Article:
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Decades before George Floyd, a shooting in Teaneck's 'utopia' shocked Black America

We remember Phillip Pannell as we continue to organize, strategize, march and fight. Phillip and Michael and George and Breonna and so many other Black men and women must not die in vain.

The chant “no justice, no peace” has long reverberated at protests against police brutality and institutional racism. For decades, we have marched, demanded accountability and pushed for reform at the local and national levels. And yet, many of the same brutal practices in policing continue to plague our communities, criminalize young people and sow distrust. Too many cities are just waiting to erupt. The locations change, but the pattern remains the same.

In 1990, in the seemingly harmonious bedroom neighborhood of Teaneck, New Jersey, a police officer shot and killed 16-year-old Phillip Pannell. Two decades before the killings of Michael Brown or George Floyd, the seeming peace of the Teaneck “utopia” was shattered.

To learn more about Phillip Pannell's murder, watch episode one of "Model America" on Sunday, Sept. 18, at 10 p.m. ET on MSNBC.

I remember when I first learned of the shooting and the unrest that followed. Like many Americans, I was a bit surprised. Teaneck had always presented itself as a progressive area; in fact, it was the first town in America to voluntarily integrate its schools through busing, and it had flourished as a diverse community with a significant Black population. But the same systemic policing tactics that took place in Brooklyn, Chicago and other cities were being implemented in Teaneck, as well. As a result, the same division between police and the communities that they were supposed to serve permeated, and it all burst through the surface when young Phillip was shot in the back and killed.

When I traveled to Teaneck, it was on the heels of two other horrific tragedies — the racially motivated killings of Michael Griffith in Howard Beach, Queens, and Yusuf Hawkins in Bensonhurst, Brooklyn. The demonstrations we led in Howard Beach and Bensonhurst were greeted with immense hostility, with whites throwing pieces of watermelon at us and yelling racial epithets. I was worried we would be met with the same viciousness in Teaneck (and also keeping a careful eye on our team, to make sure that not one kid threw a rock back). It was a tense time, but we had a duty to respond to the request for help and try to push for a semblance of justice for the family.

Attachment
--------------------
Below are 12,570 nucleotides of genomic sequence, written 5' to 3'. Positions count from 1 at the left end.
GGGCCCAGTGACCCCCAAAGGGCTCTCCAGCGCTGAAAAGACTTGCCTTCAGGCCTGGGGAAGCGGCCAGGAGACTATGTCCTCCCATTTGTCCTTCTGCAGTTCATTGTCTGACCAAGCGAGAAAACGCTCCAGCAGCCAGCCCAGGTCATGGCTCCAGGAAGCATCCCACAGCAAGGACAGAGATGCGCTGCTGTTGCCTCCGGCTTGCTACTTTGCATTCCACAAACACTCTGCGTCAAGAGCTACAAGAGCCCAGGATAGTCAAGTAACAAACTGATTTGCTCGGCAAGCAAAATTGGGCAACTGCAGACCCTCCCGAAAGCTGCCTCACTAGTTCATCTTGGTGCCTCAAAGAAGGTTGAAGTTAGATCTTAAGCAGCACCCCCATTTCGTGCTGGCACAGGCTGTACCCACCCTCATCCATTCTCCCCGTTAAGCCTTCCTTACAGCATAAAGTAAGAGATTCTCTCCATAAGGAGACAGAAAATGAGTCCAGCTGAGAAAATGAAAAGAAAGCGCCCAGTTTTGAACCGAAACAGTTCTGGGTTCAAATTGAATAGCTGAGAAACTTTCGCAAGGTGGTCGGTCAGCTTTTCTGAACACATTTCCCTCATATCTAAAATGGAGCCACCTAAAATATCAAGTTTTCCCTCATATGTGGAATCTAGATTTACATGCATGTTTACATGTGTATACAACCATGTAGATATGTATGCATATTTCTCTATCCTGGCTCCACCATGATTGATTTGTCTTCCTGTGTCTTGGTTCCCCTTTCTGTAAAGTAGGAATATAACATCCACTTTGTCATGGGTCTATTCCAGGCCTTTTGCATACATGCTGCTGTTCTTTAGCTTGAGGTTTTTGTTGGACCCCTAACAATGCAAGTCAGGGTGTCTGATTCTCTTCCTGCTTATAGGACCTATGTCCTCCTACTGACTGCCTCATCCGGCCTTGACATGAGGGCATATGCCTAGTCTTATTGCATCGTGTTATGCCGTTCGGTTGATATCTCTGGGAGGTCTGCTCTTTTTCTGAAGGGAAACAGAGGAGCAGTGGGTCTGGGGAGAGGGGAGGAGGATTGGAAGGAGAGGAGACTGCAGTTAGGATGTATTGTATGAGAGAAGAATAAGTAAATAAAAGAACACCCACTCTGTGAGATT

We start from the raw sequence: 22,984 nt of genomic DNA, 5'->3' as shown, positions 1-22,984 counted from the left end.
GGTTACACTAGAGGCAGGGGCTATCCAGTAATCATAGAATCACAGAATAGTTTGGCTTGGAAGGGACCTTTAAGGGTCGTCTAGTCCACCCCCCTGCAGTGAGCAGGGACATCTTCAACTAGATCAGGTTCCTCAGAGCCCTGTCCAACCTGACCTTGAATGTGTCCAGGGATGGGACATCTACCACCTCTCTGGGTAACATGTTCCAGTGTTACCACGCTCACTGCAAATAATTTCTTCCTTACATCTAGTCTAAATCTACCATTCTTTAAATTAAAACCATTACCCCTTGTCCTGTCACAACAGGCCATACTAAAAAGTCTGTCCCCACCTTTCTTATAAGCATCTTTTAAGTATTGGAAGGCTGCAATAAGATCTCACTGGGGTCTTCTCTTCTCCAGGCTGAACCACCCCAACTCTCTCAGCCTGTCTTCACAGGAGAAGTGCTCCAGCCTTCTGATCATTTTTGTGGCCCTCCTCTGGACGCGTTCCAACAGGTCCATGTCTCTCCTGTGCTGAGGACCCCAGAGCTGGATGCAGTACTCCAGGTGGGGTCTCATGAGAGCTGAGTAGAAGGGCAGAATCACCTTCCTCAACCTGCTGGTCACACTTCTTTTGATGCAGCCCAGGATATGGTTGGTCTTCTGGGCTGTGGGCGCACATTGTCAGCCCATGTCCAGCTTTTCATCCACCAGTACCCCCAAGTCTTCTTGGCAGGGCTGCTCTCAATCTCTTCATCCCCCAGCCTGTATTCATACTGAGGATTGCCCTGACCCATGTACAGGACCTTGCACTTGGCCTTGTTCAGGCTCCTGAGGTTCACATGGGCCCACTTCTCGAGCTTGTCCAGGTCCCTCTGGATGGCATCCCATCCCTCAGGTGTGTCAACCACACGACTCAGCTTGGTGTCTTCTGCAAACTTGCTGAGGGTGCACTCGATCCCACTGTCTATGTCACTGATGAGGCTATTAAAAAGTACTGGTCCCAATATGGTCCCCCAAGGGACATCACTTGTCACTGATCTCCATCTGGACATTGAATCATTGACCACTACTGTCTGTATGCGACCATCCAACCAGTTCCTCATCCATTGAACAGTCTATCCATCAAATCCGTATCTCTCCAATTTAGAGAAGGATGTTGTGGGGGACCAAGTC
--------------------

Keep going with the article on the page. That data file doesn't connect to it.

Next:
IMAGE: The Rev. Al Sharpton and Thelma Pannell in 1992
The Rev. Al Sharpton is joined by Thelma Pannell as they talk to reporters in New York on Feb. 14, 1992, about the acquittal of a police officer in the shooting death of Pannell's son in 1990.Ed Bailey / AP

The police killing of Phillip Pannell put national attention on police brutality, the dangers young Black men specifically face at the hands of police, the difficulty in holding cops accountable, and the inherent systemic problems with policing. These are challenges that, sadly, we are still fighting today.

I have consoled many of the families of the victims of these incidents, preached at many funerals and marched many miles for justice. My organization, the National Action Network, was founded shortly after Pannell’s tragic death and similar other unjust killings, as we implemented a grassroots community response in the nonviolent spirit of the Rev. Dr. Martin Luther King Jr. It has been a tough journey. Every traumatic death and every grieving family reopens a bloody wound.

The police officer who killed Phillip Pannell was eventually acquitted by an all-white jury. Pannell’s mother, sister and other loved ones never received justice. They were forced to simply live with the pain of his sudden death at the hands of law enforcement, as well as the pain that comes from knowing that no one will be held accountable. This has been the outcome in case after case, year after year.

But in April 2021, there was a glimmer of hope when Derek Chauvin, the officer who knelt on George Floyd’s neck, was found guilty. It is why we must continue to advocate for justice and push for police reform, so no other families endure the agony of loss and helplessness that comes with such death.

Three decades separated Phillip’s and George’s deaths. Thirty years filled with many other victims, some of whom we may never even know. According to a database The Washington Post has kept since 2015, police shoot and kill an average of 1,000 people a year. And 2021 set a record for police deaths. Clearly, our work is far from over. But we must remember all of the stories and all of the names. We remember Phillip as we continue to organize, strategize, march, fight the legal battles and get legislation passed. Phillip and Michael and George and Breonna and so many other Black men and women must not die in vain.